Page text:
Thomas Guy (1644–1724) was a British bookseller, speculator and de facto founder of Guy's Hospital, London
Thomas Guy was born a son of a lighterman, wharf owner and coal-dealer at Southwark. In 1668, after eight years as an apprentice of a bookseller, he began his own bookstore in Lombard Street. At first he sold bibles that were poorly printed in England so he imported them from the Netherlands. Eventually he gained a privilege of printing them from the University of Oxford and became book publisher.
Guy had a reputation as a miser, mainly because a rival bookseller John Dunton accused him of paying low wages and refusing to help the charities. In fact, Guy was a stock speculator. He invested in government securities and bought shares to the value of £42,000 in Britain's official slave-trading organisation, the South Sea Company. In 1720 he successfully sold his stock of the company with the prize ranging £300-600 per share and amassed a large fortune. During the British wars against the Louis XIV of France, Guy successfully speculated in seamen's pay tickets.
In 1704 Guy became a governor of St Thomas' Hospital. In 1707 he had built three wards and supported the hospital afterwards. In 1725 Guy opened the Guy's Hospital opposite to Thomas' Hospital at a cost of £18,793, 16 shillings.
Thomas Guy died unmarried on 17 December 1724. His will left £219,499 to the Guy's Hospital. He also gave an annuity of £400 to Christ's Hospital, which at that time was in London. In his will, he bequeathed financial support for the releasing and discharging of poor prisoners for debt out of prisons in London, Middlesex and Surrey and made various provisions for the homeless as well as sick. The rest of his estate went to cousins, friends and more distant relatives or acquaintances, many of whom were left up to £1,000 each.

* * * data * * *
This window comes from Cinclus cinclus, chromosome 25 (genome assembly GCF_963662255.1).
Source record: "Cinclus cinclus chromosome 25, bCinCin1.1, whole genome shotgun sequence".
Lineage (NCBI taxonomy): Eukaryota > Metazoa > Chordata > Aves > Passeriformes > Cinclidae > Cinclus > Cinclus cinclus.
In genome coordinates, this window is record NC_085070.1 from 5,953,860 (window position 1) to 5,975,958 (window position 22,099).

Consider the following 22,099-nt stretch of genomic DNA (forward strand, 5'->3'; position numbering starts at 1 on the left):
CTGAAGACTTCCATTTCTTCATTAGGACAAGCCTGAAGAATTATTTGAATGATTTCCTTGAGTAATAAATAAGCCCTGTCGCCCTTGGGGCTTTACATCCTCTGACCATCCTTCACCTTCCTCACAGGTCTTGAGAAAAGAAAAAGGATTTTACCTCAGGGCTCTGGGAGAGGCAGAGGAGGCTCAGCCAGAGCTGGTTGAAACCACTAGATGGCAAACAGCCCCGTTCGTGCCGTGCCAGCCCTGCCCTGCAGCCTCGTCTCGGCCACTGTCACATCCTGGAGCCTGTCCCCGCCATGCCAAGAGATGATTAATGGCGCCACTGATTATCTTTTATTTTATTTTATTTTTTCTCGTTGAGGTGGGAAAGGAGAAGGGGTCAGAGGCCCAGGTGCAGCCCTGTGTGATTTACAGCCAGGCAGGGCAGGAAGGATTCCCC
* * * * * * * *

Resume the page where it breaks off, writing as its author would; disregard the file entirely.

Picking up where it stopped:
The will had been signed and sealed in the presence of a John Oldfield, William Pepys, John Adlam and Samuel Adlam.
In 1995, 271 years after his death, a new dual carriageway by-passing Tamworth was named Thomas Guy Way in his honour.
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THOMAS GUY (1644-1724), founder of Guy's Hospital, London, was the son of a lighterman and coal-dealer at Southwark. After serving an apprenticeship of eight years with a bookseller, he in 1668 began business on his own account. He dealt largely in Bibles, which had for many years been poorly and incorrectly printed in England. These he at first imported from Holland, but subsequently obtained from the university of Oxford the privilege of printing. Thus, and by an extremely thrifty mode of life, and more particularly by investment in government securities, the subscription of these into the South Sea Company, and the subsequent sale of his stock in 1720, he became master of an immense fortune. He died unmarried on the 17th of December 1724. In 1707 he built three wards of St Thomas's Hospital, which institution he otherwise subsequently benefited; and at a cost of £18,793, 16s. he erected Guy's Hospital, leaving for its endowment £219,499; he also endowed Christ's Hospital with £400 a year, and in 1678 endowed almshouses at Tamworth, his mother's birthplace, which was represented by him in parliament from 1695 to 1707. The residue of his estate, which went to distant relatives, amounted to about £80,000.
See A True Copy of the Last Will and Testament of Thomas Guy, Esq. (London, 1725); J. Noorthouck, A New Hist. of London, bk. iii. ch. i. p. 684 (1773); Nichols, Literary Anecdotes, iii. 599 (1812); Charles Knight, Shadows of the Old Booksellers, pp. 3-23 (1865); and A Biographical History of Guy's Hospital, by S. Wilkes and G. T. Bettany (1892).